Cognitive Behavioral Therapy Investigated for Easing Dental Anxiety in Children

Dentistry Today


Researchers at the University of Sheffield School of Clinical Dentistry and Sheffield Teaching Hospitals will investigate whether cognitive behavioral therapy (CBT) could reduce the high number of children who are afraid of the dentist.

Approximately one in three children are scared of going to the dentist, the researchers said, leading to dental avoidance and poor oral health, more toothache, dental infection, and tooth decay.

Now, the researchers including dentists have received more than £1.6 million from the National Institute for Health Research (NIHR) to investigate a new way of reducing dental anxiety based on CBT.

The study, which will involve 600 children from 30 dental practices and clinics across England and Wales will examine whether specially developed, child-friendly resources for children, parents, and dental professionals will help children complete their dental treatment at their family practice rather than being sent to the hospital for specialist services for sedation or general anesthetics.

“Dental anxiety is very common in children and can lead to poor oral health, more tooth decay, and extractions,” said principal investigator and professor Zoe Marshman of the School of Clinical Dentistry and honorary consultant in dental public health at the Sheffield Teaching Hospitals Foundation Trust.

“Dental anxiety is very common in children and can lead to poor oral health, more tooth decay, and extractions,” said Marshman.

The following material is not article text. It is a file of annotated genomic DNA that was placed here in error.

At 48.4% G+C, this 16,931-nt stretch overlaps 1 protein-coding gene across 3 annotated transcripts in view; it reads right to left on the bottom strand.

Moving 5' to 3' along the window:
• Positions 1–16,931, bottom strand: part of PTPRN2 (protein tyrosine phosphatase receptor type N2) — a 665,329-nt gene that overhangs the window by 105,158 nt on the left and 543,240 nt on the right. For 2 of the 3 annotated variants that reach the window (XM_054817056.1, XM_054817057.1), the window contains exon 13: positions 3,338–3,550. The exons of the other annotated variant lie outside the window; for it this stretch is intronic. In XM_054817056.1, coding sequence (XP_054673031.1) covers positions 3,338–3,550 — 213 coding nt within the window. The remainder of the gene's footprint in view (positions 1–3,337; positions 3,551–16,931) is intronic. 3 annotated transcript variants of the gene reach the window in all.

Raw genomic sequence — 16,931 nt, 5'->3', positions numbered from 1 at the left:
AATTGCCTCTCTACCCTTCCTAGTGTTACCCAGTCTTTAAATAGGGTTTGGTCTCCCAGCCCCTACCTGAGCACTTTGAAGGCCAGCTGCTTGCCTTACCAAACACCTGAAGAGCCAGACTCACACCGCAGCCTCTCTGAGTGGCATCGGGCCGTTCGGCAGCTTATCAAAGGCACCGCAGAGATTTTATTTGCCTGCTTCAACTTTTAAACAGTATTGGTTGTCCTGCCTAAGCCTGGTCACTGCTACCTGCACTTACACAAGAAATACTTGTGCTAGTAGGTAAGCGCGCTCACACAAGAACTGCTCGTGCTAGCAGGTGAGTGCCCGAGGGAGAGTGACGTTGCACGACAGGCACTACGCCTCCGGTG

“Traditionally, children with dental anxiety have been referred by high street dentists to specialist services for sedation or general anesthetic. This approach does nothing to stop this fear, and they may go on to spend a lifetime avoiding the dentist. A simple and cost-effective way of helping dentally anxious children is desperately needed,” Marshman said.

“This has the potential to help children who may otherwise spend a lifetime avoiding the dentist and ignoring potentially serious oral problems,” Marshman said, adding that it may also result in cost savings for the National Health Service.

The researchers will investigate a new approach based on the principles of CBT involving dental professionals, children, and parents working together using specially designed resources to help understand why these children are anxious, give them information and choices about the procedures they may need, provide activities the children will find useful to help them cope, and make talking to the dentist easier.

There is strong evidence to support the use of CBT, a talking therapy, for other forms of anxiety and mental health conditions, the researchers said. But there is currently very limited research into CBT delivered specifically by dental professionals, rather than by psychologists, for children with dental anxiety, the researchers said.

The self-help CBT resources were developed online and hard copy for children aged 9 to 16 and aim to help children provide dental information, suggest strategies for reducing anxiety, encourage reflection, and support better communication.

“If our study finds CBT resources delivered by dental professionals are effective, then children can be helped directly in high street dental practices without the need to travel for dental treatment in hospitals,” said Marshman.

The four-year “CALM Trial: The Clinical and Cost-Effectiveness of a Guided Self-Help Cognitive Behavioural Therapy Intervention to Reduce Dental Anxiety in Children” will be overseen by Sheffield Teaching Hospitals NHS Foundation Trust.

The study is looking to recruit 60 dentists to take part, beginning in September 2021. Those interested in participating can contact

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